IT’S BEEN hard getting books in Patagonia. English selections in local bookstores are weak (although I did find 5 Major Plays by Chekhov).
Over the past month though I’ve made this progression. I’ve ‘crossed a line.’
Before I never used to take the computer into bed. Something about working on that mofo all day and then bringing it into bed and falling asleep with it on your chest just seems anti-life or something.
But whatever. I need to read to fall asleep. I’ve gotten used to it now. It works pretty much the same as paper.
Once you ‘get here’ it opens up everything as far as reading. (I realize of course everyone with a kindle or ipad or whatever is ‘already here’ but I just can’t afford and don’t want to buy more shit.)
The first real site I’ve gotten to love is ReadPrint.com. It’s free and has a good layout and plenty of Dostoevsky and Joyce and Chekhov and Cather and most of the classics.
The one catch is that they don’t have any books you’d consider modern classics (Camus, Sartre, Carver, or even Baudelaire). It’s all from 100 years ago or more.
Still, there are quotes from nearly every major author you can think of, past and present. In that way it’s a major resource.
I’ve been getting into fiftytwostories. It’s a site from Harper Perennial that publishes one free story each week. I was led to this site because they published the story “Tennessee” from Justin Taylor’s new book Everything Here is the Best Thing Ever.
Fiction and Nonfiction
I realize most of the reading I’ve listed so far is fiction. There’s a reason for this: I like most fiction better than I do most nonfiction.
What I seem to be attracted to most of all though is work that’s at the intersection of fiction and nonfiction. Most of Hunter S. Thompson’s books, for example. Kerouac. Bukowski.
A recent article at Utne talks about how this intersection of fiction and nonfiction is progressing, citing Dave Eggers and others. A good read.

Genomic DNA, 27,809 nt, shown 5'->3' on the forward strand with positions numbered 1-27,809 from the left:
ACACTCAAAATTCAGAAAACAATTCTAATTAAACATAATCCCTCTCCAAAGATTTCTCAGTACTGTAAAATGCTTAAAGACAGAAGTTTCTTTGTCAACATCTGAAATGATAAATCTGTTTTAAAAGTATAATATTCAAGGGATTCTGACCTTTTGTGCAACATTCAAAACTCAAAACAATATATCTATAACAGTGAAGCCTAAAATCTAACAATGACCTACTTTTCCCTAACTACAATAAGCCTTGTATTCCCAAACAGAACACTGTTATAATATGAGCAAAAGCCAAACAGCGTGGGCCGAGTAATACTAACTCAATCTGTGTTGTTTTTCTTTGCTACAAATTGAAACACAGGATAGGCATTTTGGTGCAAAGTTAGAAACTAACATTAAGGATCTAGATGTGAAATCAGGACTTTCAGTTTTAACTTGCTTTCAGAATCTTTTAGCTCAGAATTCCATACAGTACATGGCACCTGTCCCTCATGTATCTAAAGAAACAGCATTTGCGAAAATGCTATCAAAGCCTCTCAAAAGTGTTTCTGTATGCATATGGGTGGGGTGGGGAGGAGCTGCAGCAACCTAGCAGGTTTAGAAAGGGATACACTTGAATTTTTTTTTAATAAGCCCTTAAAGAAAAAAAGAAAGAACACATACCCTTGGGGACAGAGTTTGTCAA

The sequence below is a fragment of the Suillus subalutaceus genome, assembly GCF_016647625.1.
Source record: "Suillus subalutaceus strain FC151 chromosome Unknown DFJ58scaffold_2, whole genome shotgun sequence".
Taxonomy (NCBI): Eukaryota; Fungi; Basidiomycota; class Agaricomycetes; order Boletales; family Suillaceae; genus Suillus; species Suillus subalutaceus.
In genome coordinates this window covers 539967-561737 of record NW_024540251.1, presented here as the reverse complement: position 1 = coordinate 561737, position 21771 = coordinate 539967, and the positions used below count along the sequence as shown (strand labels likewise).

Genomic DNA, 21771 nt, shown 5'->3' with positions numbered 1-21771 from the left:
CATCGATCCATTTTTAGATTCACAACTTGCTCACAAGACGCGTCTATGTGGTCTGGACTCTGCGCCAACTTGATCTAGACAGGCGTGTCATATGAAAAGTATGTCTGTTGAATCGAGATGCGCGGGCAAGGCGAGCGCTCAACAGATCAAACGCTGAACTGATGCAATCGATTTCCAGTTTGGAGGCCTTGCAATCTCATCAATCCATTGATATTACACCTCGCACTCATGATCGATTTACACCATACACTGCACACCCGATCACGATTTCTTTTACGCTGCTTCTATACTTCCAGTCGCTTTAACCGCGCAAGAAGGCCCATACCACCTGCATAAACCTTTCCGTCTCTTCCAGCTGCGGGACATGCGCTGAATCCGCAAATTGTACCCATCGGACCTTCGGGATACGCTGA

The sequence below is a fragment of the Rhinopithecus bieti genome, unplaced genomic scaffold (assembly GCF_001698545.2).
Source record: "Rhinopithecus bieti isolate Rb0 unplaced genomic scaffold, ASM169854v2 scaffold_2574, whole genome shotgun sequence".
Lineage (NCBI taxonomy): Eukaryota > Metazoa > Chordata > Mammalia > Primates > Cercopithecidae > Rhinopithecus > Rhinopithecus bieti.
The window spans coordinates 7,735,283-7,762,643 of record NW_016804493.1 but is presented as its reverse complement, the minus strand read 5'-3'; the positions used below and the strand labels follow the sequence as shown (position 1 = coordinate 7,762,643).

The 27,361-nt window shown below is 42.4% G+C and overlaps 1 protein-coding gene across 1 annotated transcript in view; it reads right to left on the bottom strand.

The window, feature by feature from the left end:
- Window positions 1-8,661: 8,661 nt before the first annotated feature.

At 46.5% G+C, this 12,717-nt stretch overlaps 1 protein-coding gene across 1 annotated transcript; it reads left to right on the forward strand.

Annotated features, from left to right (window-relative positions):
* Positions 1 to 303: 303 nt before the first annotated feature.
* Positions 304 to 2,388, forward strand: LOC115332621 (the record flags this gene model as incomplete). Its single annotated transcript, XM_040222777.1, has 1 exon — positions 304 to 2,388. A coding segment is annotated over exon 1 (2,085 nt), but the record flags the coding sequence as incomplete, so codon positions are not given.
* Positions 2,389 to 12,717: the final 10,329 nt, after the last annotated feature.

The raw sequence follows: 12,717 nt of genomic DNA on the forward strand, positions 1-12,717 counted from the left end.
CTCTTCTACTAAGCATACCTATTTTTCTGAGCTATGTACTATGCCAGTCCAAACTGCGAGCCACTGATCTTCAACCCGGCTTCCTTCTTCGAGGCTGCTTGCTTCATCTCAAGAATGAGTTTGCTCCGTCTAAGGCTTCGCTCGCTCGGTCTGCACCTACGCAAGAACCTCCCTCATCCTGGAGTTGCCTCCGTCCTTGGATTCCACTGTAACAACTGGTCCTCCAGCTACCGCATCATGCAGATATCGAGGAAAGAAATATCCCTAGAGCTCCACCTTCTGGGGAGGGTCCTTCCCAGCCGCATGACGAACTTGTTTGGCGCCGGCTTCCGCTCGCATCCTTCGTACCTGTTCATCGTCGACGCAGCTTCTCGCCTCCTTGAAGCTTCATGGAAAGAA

Like poetry, personal journals seem to be outside of fiction and nonfiction somehow. Sometimes I feel like writing never intended for publication is more transparent than anything else.
Only thing is, they seem to read as if they were intended for publication–more like essays than actual journal pages.
2 Tools for Writers / Bloggers
I installed and started using apture on my blog. It’s sweet. Basically any word(s) you want to link to–you plug that into a quick search–and then apture automatically searches dozens of different sites like Wikipedia, YouTube, Flickr, and others for relevant links which you can either choose to link to or embed in your post. What’s really cool though is that even if you just link them, the link comes up in a mini-preview screen so that the reader doesn’t actually leave your blog. For an example, check my blog here and then click on any of the links. Really simple.
Another tool that I’m just starting to use is compfight. It’s basically a faster way to swoop Creative Commons images than going through Flickr or GoogleCommons. I used it to get the feature image for this post.
Using Where You Live to Advance Your Writing Career
Julie Schwietert wrote a really transparent piece about how where you live as the starting point for your writing. Great advice in there.
Have a great week everyone, and please hit me up with any Monday Mashup links or sites you’re feeling and which might be worth recommending to other travelers, writers, and bloggers. Bigup.
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